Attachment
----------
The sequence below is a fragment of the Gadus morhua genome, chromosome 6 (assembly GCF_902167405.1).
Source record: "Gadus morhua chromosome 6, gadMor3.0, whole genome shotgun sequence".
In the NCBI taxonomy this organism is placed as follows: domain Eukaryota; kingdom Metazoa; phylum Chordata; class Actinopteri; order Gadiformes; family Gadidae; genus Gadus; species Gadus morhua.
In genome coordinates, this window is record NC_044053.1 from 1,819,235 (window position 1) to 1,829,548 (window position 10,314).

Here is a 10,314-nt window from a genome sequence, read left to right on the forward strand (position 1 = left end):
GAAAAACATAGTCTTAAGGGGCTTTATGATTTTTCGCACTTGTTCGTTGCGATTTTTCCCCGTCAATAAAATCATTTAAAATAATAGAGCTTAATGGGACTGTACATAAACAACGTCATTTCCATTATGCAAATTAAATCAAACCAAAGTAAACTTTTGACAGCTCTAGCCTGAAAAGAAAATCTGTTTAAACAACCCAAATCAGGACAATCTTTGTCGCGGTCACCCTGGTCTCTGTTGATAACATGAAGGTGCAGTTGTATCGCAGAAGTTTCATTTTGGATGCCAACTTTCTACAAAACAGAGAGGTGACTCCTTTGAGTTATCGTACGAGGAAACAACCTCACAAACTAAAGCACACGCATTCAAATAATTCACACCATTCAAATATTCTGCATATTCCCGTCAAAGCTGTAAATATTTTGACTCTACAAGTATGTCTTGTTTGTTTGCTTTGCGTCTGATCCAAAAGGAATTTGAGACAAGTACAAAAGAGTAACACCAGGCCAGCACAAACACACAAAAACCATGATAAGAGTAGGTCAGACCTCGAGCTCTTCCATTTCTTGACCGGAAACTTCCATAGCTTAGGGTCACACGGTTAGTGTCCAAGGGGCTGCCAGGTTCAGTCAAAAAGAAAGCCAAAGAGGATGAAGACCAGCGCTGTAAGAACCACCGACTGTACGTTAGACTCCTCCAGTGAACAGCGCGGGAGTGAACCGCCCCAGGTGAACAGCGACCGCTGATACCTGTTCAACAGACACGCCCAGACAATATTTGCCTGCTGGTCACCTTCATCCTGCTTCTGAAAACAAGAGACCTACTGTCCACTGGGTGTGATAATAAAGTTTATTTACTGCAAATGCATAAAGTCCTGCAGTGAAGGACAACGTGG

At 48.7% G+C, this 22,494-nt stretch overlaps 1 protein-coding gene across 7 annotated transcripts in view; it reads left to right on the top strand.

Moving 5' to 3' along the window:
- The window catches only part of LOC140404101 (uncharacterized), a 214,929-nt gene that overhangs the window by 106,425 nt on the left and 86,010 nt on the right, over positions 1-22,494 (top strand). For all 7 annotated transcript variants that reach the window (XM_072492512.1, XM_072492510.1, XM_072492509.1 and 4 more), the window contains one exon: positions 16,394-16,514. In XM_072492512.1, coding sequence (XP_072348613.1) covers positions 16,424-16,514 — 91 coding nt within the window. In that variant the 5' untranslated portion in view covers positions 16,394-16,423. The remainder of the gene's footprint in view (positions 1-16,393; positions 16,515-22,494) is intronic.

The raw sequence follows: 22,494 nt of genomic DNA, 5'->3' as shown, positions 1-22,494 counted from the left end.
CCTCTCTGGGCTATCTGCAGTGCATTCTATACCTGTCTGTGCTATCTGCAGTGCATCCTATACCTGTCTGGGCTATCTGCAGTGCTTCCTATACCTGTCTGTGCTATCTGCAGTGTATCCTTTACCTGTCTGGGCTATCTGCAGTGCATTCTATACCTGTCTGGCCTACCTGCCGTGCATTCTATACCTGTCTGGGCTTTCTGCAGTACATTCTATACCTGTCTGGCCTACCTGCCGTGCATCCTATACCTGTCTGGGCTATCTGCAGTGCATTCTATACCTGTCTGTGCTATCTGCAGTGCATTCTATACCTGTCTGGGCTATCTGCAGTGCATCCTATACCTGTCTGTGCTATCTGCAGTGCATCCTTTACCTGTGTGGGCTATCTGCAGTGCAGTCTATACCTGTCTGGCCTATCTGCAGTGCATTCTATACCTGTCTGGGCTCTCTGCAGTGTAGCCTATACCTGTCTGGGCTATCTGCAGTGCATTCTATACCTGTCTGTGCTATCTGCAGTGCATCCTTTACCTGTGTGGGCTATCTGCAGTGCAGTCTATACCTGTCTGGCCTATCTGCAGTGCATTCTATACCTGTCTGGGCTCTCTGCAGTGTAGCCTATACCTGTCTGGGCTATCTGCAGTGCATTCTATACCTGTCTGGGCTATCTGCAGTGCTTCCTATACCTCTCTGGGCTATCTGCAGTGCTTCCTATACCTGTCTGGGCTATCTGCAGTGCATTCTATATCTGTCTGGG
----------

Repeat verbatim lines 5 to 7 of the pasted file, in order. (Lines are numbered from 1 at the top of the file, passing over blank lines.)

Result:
Here is a 10,314-nt window from a genome sequence, read left to right on the forward strand (position 1 = left end):
GAAAAACATAGTCTTAAGGGGCTTTATGATTTTTCGCACTTGTTCGTTGCGATTTTTCCCCGTCAATAAAATCATTTAAAATAATAGAGCTTAATGGGACTGTACATAAACAACGTCATTTCCATTATGCAAATTAAATCAAACCAAAGTAAACTTTTGACAGCTCTAGCCTGAAAAGAAAATCTGTTTAAACAACCCAAATCAGGACAATCTTTGTCGCGGTCACCCTGGTCTCTGTTGATAACATGAAGGTGCAGTTGTATCGCAGAAGTTTCATTTTGGATGCCAACTTTCTACAAAACAGAGAGGTGACTCCTTTGAGTTATCGTACGAGGAAACAACCTCACAAACTAAAGCACACGCATTCAAATAATTCACACCATTCAAATATTCTGCATATTCCCGTCAAAGCTGTAAATATTTTGACTCTACAAGTATGTCTTGTTTGTTTGCTTTGCGTCTGATCCAAAAGGAATTTGAGACAAGTACAAAAGAGTAACACCAGGCCAGCACAAACACACAAAAACCATGATAAGAGTAGGTCAGACCTCGAGCTCTTCCATTTCTTGACCGGAAACTTCCATAGCTTAGGGTCACACGGTTAGTGTCCAAGGGGCTGCCAGGTTCAGTCAAAAAGAAAGCCAAAGAGGATGAAGACCAGCGCTGTAAGAACCACCGACTGTACGTTAGACTCCTCCAGTGAACAGCGCGGGAGTGAACCGCCCCAGGTGAACAGCGACCGCTGATACCTGTTCAACAGACACGCCCAGACAATATTTGCCTGCTGGTCACCTTCATCCTGCTTCTGAAAACAAGAGACCTACTGTCCACTGGGTGTGATAATAAAGTTTATTTACTGCAAATGCATAAAGTCCTGCAGTGAAGGACAACGTGG

At 48.7% G+C, this 22,494-nt stretch overlaps 1 protein-coding gene across 7 annotated transcripts in view; it reads left to right on the top strand.